Why does my dog chew..?

The Whys and Hows of Stopping a Problem with Chewing At some point of owning our friend we will walk through the door to what looks like mass destruction of toys, slippers, their bed, you name it – they’ll chew it. Although our dogs make great use of their vision and sense of smell, unfortunately one of their favourite ways of taking in information is through their mouths. Fortunately for you and me, chewing can be deflected onto appropriate items such as Kong Chew Toys, rather than your favourite Persian rug. It’s only until he/she has learnt what he can and cannot chew that all peace will be restored into your home. This means you need to manage the situation as much as possible and keep on top of the situation to make sure he/she doesn’t have the opportunity to chew on unacceptable objects.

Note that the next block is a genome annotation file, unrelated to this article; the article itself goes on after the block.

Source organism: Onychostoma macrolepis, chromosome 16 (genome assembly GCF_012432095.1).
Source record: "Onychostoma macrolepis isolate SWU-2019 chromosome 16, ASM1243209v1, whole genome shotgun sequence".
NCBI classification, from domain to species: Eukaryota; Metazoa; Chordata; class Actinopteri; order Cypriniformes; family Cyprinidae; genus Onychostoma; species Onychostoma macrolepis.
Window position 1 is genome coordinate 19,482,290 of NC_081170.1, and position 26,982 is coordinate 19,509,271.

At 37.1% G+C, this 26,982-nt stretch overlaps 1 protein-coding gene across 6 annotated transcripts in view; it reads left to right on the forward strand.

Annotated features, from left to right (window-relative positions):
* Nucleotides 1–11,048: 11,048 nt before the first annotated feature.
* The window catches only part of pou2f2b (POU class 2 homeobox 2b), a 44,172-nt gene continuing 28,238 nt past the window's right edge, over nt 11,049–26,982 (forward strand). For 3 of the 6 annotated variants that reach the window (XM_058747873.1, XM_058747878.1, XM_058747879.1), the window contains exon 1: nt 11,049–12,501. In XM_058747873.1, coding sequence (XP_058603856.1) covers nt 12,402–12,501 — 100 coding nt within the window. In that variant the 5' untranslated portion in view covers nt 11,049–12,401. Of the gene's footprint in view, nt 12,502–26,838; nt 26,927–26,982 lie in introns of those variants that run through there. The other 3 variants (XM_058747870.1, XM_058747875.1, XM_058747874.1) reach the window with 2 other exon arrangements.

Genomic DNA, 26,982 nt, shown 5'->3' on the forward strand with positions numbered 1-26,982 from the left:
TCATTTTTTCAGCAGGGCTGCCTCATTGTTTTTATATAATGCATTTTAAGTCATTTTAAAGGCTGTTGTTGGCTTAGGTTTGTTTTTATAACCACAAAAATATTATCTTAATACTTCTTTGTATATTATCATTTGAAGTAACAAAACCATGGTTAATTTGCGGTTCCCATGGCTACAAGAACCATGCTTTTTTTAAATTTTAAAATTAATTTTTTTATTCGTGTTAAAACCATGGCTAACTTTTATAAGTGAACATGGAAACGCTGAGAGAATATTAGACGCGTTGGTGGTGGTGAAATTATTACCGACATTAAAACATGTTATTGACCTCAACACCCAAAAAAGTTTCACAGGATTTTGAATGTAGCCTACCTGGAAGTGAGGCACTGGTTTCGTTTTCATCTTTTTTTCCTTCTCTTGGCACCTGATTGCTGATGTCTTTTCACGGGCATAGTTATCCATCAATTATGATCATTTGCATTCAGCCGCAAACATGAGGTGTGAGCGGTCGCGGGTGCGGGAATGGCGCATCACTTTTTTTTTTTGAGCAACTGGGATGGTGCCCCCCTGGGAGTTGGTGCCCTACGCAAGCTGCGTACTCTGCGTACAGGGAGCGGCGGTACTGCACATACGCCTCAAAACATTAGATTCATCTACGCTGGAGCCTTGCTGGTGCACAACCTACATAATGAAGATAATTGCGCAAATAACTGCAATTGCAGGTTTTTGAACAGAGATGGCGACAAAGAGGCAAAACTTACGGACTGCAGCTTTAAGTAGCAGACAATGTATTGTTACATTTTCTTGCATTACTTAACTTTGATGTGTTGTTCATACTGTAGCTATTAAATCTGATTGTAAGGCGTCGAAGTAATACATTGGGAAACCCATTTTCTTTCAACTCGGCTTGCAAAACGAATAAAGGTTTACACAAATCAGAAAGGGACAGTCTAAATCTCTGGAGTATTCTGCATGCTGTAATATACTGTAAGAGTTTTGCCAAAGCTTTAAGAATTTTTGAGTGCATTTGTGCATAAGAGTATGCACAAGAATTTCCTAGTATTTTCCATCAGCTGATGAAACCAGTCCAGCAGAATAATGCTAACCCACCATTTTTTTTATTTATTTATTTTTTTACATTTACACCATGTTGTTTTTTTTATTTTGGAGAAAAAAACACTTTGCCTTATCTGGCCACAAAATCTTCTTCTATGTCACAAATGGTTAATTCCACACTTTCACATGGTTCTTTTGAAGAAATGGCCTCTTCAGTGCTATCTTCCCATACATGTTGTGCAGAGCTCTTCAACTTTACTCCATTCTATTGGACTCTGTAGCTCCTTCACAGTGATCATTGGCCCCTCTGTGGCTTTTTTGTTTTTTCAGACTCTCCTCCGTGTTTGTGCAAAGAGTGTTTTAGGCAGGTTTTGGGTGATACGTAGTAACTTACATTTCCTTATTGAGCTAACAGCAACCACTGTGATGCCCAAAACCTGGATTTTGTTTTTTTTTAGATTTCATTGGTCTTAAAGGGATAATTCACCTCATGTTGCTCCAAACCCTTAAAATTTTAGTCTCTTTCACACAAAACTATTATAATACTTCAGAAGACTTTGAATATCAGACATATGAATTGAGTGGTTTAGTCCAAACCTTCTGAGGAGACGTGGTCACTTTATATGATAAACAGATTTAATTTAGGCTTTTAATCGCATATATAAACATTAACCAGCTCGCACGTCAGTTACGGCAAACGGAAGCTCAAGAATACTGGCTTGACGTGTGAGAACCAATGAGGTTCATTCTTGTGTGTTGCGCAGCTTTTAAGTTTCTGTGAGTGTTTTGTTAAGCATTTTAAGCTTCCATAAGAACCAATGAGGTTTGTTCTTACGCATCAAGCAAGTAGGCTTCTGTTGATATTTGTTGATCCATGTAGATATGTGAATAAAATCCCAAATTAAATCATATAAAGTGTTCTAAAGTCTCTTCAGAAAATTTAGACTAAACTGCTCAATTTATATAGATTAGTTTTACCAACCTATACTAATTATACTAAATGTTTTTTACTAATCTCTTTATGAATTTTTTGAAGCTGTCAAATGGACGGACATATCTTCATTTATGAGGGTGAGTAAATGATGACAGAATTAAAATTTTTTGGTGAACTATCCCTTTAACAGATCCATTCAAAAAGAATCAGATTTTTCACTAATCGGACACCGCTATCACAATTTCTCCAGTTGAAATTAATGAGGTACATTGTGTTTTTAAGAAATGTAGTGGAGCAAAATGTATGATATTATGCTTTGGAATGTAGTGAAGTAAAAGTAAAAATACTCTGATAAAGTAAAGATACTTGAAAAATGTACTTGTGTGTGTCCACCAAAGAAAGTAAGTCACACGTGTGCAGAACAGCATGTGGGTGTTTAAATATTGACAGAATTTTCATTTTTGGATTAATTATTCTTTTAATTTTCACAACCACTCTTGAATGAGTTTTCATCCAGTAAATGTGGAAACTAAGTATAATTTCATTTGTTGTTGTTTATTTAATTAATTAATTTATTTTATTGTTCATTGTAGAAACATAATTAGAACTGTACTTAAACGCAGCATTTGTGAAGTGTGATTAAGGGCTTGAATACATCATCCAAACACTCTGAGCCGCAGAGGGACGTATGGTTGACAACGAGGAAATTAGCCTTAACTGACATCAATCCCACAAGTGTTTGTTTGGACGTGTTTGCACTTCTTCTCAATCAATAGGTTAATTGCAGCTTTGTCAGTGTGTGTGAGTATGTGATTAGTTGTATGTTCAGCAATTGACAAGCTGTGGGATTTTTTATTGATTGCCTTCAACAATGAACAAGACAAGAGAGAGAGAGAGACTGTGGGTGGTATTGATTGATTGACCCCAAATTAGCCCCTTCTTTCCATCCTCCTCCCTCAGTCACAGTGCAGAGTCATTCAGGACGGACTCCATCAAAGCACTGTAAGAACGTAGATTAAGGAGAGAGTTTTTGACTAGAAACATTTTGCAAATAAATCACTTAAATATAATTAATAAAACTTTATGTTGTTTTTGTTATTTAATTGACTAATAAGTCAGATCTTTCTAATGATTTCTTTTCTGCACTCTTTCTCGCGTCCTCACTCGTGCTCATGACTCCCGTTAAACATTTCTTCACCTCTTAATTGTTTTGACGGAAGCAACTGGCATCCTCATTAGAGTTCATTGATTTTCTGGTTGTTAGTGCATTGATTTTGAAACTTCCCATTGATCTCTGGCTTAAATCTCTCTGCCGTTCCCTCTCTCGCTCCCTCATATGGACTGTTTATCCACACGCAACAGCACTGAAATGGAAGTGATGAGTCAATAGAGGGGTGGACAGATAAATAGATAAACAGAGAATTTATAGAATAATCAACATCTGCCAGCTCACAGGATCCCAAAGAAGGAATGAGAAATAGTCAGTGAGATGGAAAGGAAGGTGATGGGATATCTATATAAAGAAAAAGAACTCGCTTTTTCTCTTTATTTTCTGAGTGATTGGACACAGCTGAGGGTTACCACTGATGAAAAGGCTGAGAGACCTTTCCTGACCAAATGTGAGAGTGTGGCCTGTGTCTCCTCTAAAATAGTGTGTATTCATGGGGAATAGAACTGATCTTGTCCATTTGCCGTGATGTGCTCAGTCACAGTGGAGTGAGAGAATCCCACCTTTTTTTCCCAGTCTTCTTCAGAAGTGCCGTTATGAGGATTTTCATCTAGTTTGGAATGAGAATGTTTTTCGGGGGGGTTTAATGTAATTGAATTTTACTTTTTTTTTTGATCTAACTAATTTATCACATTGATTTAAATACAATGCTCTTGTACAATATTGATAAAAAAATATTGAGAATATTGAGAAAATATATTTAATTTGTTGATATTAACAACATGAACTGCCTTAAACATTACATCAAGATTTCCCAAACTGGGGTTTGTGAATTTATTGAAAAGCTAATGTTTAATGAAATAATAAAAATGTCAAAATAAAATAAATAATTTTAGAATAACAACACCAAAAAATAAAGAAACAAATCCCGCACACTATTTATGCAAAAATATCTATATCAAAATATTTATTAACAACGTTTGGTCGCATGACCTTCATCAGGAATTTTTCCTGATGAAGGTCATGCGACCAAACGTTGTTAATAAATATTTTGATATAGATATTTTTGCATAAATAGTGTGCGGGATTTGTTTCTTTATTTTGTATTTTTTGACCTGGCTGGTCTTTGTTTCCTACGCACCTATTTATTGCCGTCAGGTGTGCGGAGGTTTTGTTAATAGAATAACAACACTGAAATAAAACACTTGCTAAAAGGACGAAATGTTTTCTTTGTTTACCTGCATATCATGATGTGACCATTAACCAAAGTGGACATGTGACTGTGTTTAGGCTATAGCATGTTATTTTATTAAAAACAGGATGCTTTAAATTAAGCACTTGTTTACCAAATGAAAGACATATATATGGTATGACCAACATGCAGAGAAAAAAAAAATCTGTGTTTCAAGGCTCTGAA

Why Dogs Chew Much like babies and toddlers, puppies explore the world by putting things in their mouths. And much like babies they also teethe for around 6 months, causing their teeth and gums much pain and discomfort. Chewing objects not only soothes their gums, but it also facilitates teething. It’s not only puppies that partake in chewing though, our adult dogs will also engage in destructive chewing for a number of reasons. Before you can start and deal with the problem, you must first determine why your dog is chewing. Plus, you must always keep in mind that your dog isn’t destroying things to spite you. Here’s a few possible reasons as to why your dog is destroying things: He/she is bored He/she wants attention As a puppy, he/she wasn’t taught what he can and can’t chew His/her behaviour is fear related He/she suffers from separation anxiety His/her breed Note: For the fear and separation anxiety you will be best to consult a professional. What To Do Take Responsibility. If you don’t want it in your dogs mouth, don’t make it available for them to pick up. Items left lying around in the reach of your pet will be picked up and chewed. Give them Toys. Giving them toys may sound like you are giving them rewards/treats, but its not. If you give them toys that aren’t easy to distinguish between household items and toys, that shoe you’ve handed them as a toy, looks the same as the sock on your foot – they can’t distinguish between the two. Supervision. Supervise your dog until he/she learns the house rules. Leaving your dog to have free run of your house is asking for trouble and will lead to items getting destroyed. If you have a dog-safe room, provide water and toys. If your dog is crate trained, you may also want to leave him/her in the crate for short

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